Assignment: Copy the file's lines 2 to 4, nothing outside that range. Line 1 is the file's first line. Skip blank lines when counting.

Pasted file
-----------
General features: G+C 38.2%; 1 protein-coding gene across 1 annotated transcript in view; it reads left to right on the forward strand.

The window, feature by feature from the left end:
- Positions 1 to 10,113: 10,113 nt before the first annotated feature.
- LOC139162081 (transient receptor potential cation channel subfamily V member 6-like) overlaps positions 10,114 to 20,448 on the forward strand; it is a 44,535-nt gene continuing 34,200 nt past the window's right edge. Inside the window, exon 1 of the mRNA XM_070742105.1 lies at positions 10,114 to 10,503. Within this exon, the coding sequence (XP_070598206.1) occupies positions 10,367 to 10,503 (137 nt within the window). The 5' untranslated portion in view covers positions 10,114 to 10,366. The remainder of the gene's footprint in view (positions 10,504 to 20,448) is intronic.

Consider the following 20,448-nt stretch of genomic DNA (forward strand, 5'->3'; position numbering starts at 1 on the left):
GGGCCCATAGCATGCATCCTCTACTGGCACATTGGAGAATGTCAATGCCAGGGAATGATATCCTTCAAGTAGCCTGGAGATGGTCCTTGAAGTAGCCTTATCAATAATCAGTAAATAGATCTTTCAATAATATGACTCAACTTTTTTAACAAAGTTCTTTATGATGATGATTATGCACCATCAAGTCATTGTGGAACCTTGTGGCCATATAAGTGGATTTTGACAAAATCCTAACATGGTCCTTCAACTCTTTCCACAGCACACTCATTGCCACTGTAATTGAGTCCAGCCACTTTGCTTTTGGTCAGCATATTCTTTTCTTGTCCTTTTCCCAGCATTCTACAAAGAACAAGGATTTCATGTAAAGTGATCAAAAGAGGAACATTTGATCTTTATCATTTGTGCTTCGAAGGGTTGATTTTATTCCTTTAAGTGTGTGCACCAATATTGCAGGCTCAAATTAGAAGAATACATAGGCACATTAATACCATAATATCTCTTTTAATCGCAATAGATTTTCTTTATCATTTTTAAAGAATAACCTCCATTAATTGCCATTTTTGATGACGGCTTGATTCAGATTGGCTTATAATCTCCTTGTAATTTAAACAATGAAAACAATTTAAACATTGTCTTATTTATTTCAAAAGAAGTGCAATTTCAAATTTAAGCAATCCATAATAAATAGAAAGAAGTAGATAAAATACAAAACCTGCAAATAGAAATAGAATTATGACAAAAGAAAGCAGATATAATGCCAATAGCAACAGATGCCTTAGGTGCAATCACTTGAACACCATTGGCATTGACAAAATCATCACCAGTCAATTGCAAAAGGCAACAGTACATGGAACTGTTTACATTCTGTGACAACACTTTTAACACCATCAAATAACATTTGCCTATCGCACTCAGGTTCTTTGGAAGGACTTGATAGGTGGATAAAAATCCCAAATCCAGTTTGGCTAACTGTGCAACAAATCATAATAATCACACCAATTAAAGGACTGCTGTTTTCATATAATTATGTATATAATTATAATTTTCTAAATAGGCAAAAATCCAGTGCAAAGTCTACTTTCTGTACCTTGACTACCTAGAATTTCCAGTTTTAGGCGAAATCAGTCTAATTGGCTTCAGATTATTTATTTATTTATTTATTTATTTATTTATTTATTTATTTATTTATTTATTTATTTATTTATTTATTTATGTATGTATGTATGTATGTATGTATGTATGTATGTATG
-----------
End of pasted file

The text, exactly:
The window, feature by feature from the left end:
- Positions 1 to 10,113: 10,113 nt before the first annotated feature.
- LOC139162081 (transient receptor potential cation channel subfamily V member 6-like) overlaps positions 10,114 to 20,448 on the forward strand; it is a 44,535-nt gene continuing 34,200 nt past the window's right edge. Inside the window, exon 1 of the mRNA XM_070742105.1 lies at positions 10,114 to 10,503. Within this exon, the coding sequence (XP_070598206.1) occupies positions 10,367 to 10,503 (137 nt within the window). The 5' untranslated portion in view covers positions 10,114 to 10,366. The remainder of the gene's footprint in view (positions 10,504 to 20,448) is intronic.